W3C home > Mailing lists > Public > public-html@w3.org > March 2011

Re: example spec text for longdesc

From: Henri Sivonen <hsivonen@iki.fi>
Date: Wed, 30 Mar 2011 12:34:03 +0300
To: HTMLWG WG <public-html@w3.org>
Message-ID: <1301477643.2514.200.camel@shuttle>
On Fri, 2011-03-25 at 07:48 -0500, Laura Carlson wrote:
> >> And
> >> how difficult would it be for conformance checkers to issue errors if
> >> the longdesc URL has certain file suffixes, such as .gif, .jpeg, .png
> >> etc.)?
> >
> > Easy though bogus as far as the theory of URLs go. (In theory, you
> > should deference the URL and check the content type, but that would make
> > conformance dependent on external resources, which is kinda
> > undesirable.)
> Do you think that it would be a good idea for the spec to have
> language for conformance checking tools to do such checks if longdesc
> is reinstated into HTML?

I think making machine-checkable conformance a property of the HTML file
(and the protocol headers it was supplied with) makes the concept more
tractable than making machine-checkable conformance depend on the
external resources the HTML file refers to. That's why if longdesc were
reinstated, I wouldn't want to make its machine-checkable conformance
depend on external resources. However, if we find a that other features
have extremely compelling reasons to have their machine-checkable
conformance depend on external resources, then we might as well make the
machine-checkable conformance of longdesc depend on external resources,

> > In any case, approaching longdesc from the point of view of ease of
> > conformance checker implementation is the wrong way to approach it.
> > Frankly, all this seems to presume that longdesc must axiomatically be
> > preserved and then rationalizations are sought to justify the
> > conclusion.
> >
> > The right way is to consider what problems users face and what are
> > appropriate ways to solve those problems--not to focus on the
> > preservation of something that has been labeled as an accessibility
> > feature.
> Use cases are at:
> http://www.w3.org/html/wg/wiki/ChangeProposals/InstateLongdesc#Use_Cases
> What are appropriate way to solve the formal use cases?
> http://www.d.umn.edu/~lcarlson/research/ld.html#uc

I get the feeling from the stated use cases that they are reverse use
cases that are made to fit longdesc rather than a list of use cases
identified as blind users having. Kinda like writing a job posting or
the requirements for a purchase with a certain person or product in mind
in order to hack around corporate or government hiring or procurement
rules. (Consider
http://www.robweir.com/blog/2007/01/how-to-hire-guillaume-portes.html )

In particular, merely "reinstating" longdesc would presumably allow it
on <img> but not on <svg>. Yet, we should except inline SVG to be used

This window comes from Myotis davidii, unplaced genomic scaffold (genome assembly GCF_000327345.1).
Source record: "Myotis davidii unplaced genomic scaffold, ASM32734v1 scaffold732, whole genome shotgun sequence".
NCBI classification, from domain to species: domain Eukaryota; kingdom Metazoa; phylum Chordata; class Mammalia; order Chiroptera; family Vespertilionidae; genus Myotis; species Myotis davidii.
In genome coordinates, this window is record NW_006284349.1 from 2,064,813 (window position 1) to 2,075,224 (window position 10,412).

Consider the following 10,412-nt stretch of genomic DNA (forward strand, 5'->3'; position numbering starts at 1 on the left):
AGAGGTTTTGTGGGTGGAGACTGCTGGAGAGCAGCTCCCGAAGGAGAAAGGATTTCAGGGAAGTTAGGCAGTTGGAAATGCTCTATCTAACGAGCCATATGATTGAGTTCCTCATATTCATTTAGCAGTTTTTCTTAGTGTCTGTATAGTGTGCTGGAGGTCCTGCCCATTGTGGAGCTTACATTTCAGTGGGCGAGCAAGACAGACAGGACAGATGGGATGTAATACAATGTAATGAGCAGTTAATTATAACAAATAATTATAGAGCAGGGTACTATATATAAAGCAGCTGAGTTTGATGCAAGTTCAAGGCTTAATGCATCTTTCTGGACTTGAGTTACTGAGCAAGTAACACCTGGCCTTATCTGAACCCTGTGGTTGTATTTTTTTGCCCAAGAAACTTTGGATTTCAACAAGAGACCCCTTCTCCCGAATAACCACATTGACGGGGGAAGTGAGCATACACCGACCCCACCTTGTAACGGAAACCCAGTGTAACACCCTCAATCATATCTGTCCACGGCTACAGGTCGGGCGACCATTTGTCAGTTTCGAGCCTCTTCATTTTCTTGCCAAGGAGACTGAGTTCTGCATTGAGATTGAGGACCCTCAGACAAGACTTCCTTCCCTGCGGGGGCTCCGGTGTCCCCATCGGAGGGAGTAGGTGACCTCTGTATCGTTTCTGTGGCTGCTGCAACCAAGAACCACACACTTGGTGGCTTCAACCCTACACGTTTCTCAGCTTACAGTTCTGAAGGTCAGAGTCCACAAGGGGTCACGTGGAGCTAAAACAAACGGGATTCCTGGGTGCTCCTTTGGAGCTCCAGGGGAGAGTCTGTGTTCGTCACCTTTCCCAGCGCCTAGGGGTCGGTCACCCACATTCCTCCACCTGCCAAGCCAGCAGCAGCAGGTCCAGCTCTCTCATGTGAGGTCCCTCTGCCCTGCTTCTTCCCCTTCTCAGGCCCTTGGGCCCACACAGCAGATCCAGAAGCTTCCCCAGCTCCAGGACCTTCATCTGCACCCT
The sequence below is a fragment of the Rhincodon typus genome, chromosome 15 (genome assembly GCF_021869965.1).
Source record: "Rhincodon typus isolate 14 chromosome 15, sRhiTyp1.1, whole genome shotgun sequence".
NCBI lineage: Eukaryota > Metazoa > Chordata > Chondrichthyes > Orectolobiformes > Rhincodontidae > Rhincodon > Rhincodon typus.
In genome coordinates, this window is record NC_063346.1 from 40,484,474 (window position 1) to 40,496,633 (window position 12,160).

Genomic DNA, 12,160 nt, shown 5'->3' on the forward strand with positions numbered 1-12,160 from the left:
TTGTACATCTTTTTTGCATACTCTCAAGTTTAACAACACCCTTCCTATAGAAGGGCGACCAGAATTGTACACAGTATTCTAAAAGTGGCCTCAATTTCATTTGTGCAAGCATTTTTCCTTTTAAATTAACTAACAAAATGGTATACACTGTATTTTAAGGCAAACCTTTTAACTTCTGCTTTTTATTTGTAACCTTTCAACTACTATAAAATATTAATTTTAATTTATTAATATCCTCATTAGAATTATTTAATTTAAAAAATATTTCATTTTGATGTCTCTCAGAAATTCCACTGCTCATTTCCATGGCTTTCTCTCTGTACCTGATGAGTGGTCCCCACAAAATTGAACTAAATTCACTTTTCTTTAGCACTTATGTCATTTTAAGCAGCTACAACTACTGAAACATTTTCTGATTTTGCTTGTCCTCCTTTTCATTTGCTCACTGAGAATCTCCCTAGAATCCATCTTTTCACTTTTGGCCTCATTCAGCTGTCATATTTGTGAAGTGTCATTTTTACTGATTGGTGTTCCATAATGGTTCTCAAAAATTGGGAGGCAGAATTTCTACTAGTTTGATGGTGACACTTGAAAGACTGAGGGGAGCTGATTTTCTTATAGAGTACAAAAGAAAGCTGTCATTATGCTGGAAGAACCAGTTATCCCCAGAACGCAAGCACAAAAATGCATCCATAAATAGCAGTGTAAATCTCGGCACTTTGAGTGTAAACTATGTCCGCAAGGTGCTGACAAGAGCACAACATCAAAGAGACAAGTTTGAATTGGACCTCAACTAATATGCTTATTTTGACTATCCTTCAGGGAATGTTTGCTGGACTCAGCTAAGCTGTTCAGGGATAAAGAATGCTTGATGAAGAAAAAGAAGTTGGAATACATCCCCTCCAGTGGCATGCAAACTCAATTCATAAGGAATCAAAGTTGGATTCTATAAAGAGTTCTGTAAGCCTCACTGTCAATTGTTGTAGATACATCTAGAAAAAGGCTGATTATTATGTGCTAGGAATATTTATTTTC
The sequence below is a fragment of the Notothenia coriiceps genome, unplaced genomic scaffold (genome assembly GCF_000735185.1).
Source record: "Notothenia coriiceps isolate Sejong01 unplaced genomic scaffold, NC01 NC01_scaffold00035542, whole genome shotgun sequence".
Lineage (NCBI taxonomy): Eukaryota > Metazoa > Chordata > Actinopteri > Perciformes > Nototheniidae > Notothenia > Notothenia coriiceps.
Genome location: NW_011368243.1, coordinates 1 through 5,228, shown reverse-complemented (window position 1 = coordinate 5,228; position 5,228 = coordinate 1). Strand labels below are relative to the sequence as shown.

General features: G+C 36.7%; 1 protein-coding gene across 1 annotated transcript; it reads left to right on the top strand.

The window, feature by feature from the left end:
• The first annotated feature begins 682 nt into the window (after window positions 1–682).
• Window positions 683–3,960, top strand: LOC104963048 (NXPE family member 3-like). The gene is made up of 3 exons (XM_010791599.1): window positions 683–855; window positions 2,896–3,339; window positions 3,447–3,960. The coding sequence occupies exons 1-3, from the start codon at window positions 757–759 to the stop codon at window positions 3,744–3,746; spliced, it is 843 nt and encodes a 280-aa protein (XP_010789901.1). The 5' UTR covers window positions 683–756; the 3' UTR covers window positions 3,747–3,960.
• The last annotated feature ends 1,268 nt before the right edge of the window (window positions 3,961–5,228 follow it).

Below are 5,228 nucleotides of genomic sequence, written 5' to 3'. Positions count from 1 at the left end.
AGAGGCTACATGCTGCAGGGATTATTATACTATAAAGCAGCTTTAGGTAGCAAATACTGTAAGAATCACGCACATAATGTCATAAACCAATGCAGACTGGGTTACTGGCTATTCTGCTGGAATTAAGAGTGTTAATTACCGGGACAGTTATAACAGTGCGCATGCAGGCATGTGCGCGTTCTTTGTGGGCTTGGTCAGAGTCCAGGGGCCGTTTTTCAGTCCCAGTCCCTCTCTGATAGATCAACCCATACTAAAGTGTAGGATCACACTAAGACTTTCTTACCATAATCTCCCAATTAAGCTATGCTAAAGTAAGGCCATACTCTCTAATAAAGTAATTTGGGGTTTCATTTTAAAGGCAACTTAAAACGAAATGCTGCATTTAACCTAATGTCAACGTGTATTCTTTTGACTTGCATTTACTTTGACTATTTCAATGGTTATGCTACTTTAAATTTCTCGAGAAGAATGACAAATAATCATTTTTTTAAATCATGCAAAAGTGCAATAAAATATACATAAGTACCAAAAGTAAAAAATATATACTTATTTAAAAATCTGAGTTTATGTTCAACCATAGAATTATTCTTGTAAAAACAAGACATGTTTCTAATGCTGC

more and more for logos, cartoons, charts, illustrations and
(eventually) email banners. John Foliot mentioned <desc> in another
(http://lists.w3.org/Archives/Public/public-html/2011Mar/0626.html), but
if we agree that including a description inline inside <desc> inside an
SVG graphic that's inline in a HTML document is appropriate and
sufficient, what reason is there to insist on a mechanism that's
designed to point to external description resources other than
rationalizing the design that was already in HTML4?

Note that the generality of being able to refer to external descriptions
poses problems: If longdesc is implemented as a link that navigates to a
different page, reading the long description becomes as disruptive to
the flow of reading the page as following a link. On the other hand,
implementing support in-reading-flow external descriptions would involve
the problems of dealing with the situations such as accessibility APIs
expecting more-or-less synchronous availability of the description but
the description not yet having been fetched from the network. (Regarding
your other question about using longdesc with a fragment identifier:
That scenario also has this problem.)

OTOH, if <desc> is good for SVG, logically aria-describedby pointing to
an in-page description (possibly hidden from visual presentation) should
be good for bitmaps. (At least if aria-describedby is changed not to
flatten what it points to into a string when the UA/AT combination
manages to handle <desc> without flatting it.)

Furthermore, if the summary attribute is considered sufficient (I'm
again referring to what JF replied to Jonas) for describing tables, why
is even flattening to a plain string considered a problem?

Also, it's worthwhile to consider if use cases such as long descriptions
for logos are worth addressing, because when site development resources
are limited (and they always are), the time the site author uses to
write a description about a logo could instead be used for accessibility
enhancing tasks that have a higher impact on accessibility.

Henri Sivonen
Received on Wednesday, 30 March 2011 09:34:44 UTC

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